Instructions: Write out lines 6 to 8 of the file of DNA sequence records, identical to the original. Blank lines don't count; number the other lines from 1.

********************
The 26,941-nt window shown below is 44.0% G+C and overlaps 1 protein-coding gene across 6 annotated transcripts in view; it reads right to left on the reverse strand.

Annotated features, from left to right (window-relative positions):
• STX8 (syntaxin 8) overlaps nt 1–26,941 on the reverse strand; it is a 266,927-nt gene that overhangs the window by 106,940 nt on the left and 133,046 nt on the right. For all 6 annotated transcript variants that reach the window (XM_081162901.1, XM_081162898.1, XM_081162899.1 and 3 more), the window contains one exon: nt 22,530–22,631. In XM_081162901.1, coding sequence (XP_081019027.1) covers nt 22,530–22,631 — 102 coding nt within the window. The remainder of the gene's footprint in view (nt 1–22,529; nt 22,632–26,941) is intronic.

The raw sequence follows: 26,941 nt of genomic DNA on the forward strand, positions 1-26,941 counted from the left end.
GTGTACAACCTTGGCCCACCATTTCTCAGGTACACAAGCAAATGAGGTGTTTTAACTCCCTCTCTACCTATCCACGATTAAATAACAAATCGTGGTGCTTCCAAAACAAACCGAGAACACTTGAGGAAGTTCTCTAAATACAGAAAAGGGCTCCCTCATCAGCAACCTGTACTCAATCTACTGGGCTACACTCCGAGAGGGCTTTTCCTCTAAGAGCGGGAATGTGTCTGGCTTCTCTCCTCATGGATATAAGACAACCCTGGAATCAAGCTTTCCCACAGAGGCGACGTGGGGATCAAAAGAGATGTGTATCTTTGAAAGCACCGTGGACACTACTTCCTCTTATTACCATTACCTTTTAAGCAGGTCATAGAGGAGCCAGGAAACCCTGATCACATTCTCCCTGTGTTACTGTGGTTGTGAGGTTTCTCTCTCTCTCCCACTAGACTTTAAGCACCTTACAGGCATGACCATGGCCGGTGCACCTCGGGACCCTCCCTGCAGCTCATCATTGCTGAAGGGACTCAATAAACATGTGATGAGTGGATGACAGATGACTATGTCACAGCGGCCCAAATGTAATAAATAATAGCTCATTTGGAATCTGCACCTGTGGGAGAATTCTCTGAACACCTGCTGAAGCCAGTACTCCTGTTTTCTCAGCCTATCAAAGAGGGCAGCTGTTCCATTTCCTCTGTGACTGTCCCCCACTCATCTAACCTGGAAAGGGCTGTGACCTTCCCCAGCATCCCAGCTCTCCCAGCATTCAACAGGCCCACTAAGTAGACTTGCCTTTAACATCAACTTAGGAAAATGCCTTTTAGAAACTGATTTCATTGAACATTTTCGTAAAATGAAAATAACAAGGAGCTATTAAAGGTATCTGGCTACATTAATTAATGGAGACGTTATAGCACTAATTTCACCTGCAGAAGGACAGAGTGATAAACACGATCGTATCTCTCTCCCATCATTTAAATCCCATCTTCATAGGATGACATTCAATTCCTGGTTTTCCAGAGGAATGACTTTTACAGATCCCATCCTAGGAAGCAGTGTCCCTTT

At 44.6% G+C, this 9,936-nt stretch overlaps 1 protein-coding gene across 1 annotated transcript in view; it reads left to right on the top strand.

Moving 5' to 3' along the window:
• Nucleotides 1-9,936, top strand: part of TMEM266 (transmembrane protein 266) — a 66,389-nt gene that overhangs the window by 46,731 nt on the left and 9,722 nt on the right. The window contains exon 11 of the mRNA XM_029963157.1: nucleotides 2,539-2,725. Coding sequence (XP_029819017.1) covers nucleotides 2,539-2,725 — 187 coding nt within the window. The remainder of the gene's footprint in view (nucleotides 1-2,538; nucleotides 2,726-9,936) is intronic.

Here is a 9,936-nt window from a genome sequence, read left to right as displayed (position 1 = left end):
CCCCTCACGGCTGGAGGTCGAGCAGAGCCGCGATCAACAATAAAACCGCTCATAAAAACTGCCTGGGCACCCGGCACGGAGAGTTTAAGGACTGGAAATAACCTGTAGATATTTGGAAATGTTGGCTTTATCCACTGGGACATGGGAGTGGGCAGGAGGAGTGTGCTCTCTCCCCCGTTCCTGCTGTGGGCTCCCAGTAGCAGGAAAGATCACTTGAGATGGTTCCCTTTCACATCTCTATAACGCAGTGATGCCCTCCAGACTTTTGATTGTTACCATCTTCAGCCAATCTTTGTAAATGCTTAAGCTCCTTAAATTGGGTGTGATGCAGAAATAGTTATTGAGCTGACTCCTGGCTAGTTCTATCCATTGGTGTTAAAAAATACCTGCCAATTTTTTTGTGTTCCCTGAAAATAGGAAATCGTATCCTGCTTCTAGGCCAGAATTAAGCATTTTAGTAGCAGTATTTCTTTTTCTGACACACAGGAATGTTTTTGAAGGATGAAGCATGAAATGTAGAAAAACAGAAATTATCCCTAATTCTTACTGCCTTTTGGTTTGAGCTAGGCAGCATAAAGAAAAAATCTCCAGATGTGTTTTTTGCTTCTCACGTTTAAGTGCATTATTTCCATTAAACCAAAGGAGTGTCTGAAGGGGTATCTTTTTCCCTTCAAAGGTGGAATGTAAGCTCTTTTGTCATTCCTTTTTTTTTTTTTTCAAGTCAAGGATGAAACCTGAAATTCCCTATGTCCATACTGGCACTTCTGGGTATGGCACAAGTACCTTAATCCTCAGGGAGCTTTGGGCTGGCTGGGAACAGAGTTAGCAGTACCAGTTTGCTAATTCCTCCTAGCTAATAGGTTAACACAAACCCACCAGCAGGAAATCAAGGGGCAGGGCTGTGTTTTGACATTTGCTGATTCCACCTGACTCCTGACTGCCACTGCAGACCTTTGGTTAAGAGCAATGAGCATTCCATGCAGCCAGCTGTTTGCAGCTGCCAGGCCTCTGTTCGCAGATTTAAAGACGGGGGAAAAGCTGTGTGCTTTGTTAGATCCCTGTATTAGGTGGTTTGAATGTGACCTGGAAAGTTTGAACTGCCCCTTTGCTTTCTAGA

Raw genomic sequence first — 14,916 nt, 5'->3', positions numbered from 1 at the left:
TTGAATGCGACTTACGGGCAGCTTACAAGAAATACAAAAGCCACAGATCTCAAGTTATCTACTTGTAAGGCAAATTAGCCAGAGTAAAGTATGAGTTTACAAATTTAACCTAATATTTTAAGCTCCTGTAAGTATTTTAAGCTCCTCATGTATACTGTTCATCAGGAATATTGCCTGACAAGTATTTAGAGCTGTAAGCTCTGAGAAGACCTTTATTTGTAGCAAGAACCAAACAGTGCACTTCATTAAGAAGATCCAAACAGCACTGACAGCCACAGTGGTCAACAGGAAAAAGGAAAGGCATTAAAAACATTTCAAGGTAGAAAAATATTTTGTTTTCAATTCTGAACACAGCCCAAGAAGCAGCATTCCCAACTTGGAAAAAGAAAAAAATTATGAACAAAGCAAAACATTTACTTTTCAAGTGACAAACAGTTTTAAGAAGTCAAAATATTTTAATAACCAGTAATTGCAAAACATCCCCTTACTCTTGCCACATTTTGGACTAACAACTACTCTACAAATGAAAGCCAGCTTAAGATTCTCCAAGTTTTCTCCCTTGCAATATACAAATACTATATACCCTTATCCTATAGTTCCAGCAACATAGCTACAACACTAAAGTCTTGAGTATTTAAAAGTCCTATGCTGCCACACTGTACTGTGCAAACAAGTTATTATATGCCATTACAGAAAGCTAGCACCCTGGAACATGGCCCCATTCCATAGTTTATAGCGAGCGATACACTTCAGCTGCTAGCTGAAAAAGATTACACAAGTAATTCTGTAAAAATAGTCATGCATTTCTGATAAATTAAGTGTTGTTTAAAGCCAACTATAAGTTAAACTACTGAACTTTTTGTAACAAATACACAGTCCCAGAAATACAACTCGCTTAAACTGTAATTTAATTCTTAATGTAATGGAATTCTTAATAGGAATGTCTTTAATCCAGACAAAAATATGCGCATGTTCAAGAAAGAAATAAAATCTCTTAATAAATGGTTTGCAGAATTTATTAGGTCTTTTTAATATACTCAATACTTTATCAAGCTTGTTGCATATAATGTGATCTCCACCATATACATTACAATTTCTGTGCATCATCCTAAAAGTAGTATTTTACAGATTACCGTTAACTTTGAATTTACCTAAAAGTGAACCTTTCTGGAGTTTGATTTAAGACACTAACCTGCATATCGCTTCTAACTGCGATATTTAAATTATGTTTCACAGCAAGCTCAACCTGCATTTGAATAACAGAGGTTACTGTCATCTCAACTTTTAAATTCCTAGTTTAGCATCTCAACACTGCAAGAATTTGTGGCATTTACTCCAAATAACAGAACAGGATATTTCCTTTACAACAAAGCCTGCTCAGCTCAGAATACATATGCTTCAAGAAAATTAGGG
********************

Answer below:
At 44.6% G+C, this 9,936-nt stretch overlaps 1 protein-coding gene across 1 annotated transcript in view; it reads left to right on the top strand.

Moving 5' to 3' along the window:
• Nucleotides 1-9,936, top strand: part of TMEM266 (transmembrane protein 266) — a 66,389-nt gene that overhangs the window by 46,731 nt on the left and 9,722 nt on the right. The window contains exon 11 of the mRNA XM_029963157.1: nucleotides 2,539-2,725. Coding sequence (XP_029819017.1) covers nucleotides 2,539-2,725 — 187 coding nt within the window. The remainder of the gene's footprint in view (nucleotides 1-2,538; nucleotides 2,726-9,936) is intronic.